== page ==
Are you over invested in the company you work for?

It’s important to understand the risks of over-investing in your company and to diversify your portfolio. By doing so, you can protect yourself against losses and build a more secure financial future.

Amos Tversky and Daniel Kahneman are two names you might have never heard of before, but in the world of finance nerds, they are as famous as Beyonce or David Beckham. These two men are the fathers of Behavioural Economics, a field of study at the intersection of psychology and economics that seeks to understand why people make certain financial decisions.

Something that frequently comes up in this field of study is the observation of people making decisions that are irrational and go against their best interests. Cognitive biases (systematic errors in thinking) are often to blame here, and one bias closely linked to the title of this article is excessive extrapolation.

A 2001 study by Shlomo Benartzi suggests that individuals who invest in the company they work for are often affected by excessive extrapolation. (i.e. Those individuals have a strong tendency to hold a large portion of their wealth in the company that they work for.) Additionally, when that company performs well, they are four times more likely to invest more heavily in it.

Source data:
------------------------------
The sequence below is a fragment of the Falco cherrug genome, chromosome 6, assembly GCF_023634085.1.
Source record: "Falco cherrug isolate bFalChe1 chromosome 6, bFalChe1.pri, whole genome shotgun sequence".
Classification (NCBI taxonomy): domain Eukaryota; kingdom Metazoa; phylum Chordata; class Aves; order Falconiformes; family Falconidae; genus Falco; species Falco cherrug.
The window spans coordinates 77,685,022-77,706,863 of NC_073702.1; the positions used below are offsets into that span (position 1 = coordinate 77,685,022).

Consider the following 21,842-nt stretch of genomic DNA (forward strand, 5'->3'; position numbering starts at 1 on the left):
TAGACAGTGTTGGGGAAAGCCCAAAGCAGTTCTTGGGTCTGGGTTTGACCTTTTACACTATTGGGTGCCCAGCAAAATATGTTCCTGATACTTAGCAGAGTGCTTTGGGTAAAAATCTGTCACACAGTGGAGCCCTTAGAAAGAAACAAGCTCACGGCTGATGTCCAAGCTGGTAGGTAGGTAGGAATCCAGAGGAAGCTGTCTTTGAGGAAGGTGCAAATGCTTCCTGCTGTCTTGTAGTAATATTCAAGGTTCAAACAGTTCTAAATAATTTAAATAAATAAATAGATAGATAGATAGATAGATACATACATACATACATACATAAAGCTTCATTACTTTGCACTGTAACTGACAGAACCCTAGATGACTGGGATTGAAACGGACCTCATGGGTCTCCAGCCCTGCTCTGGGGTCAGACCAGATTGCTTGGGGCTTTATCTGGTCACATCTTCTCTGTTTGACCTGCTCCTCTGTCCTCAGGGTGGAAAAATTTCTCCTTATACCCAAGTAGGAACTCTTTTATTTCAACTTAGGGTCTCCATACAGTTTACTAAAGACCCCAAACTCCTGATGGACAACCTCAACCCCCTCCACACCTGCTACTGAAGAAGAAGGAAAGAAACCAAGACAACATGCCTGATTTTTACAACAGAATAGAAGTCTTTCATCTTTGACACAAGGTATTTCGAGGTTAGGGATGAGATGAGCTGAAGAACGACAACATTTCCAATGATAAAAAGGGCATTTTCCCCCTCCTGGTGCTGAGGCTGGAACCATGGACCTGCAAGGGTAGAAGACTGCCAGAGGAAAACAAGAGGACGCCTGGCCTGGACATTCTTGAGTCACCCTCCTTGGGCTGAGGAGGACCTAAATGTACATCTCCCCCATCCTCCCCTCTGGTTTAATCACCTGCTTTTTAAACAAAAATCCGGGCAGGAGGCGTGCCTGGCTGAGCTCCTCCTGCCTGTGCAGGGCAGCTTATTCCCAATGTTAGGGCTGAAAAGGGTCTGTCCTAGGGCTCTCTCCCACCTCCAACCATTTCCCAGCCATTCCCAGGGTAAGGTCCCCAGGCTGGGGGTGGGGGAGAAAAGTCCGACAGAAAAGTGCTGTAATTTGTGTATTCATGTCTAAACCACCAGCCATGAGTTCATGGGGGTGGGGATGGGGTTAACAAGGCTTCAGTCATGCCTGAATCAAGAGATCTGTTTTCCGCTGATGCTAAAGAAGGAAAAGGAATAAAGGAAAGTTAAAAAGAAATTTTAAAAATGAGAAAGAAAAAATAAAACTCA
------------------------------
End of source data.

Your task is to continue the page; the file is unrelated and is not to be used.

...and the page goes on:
What is the risk of over-investing in the company you work for?

One danger is that you are putting both your income and wealth at risk. If the company you work for were to fail, you would lose not only your job but also a significant portion of your investment wealth. We’ve all seen companies fall over despite displaying no hints of collapsing (Enron, Blockbuster and Lehman Brothers). When these companies failed, their employees lost not only their livelihoods but their retirement funds as well. The previously mentioned research by Benartzi (2001) shows only 16.3% of the employees realised that investing solely in their company was riskier than investing in the overall market.

The great thing about this problem is that it can be solved through diversification. Nobel prize winner Harry Markowitz famously said diversification is the only free lunch in investing. (Meaning it is the only way to increase your returns without taking on more risk.)

Moving from a large investment in the company you work for to a diversified portfolio is likely to require some advice, though. For example, you need to consider capital gains tax and what you should diversify your investments into. This is also likely to be a good time to reconsider who holds these assets. They may be better held in superannuation, your spouse’s name or a family trust.

This is why it is important to work with your financial adviser and accountant to develop a strategy to restructure your investments.

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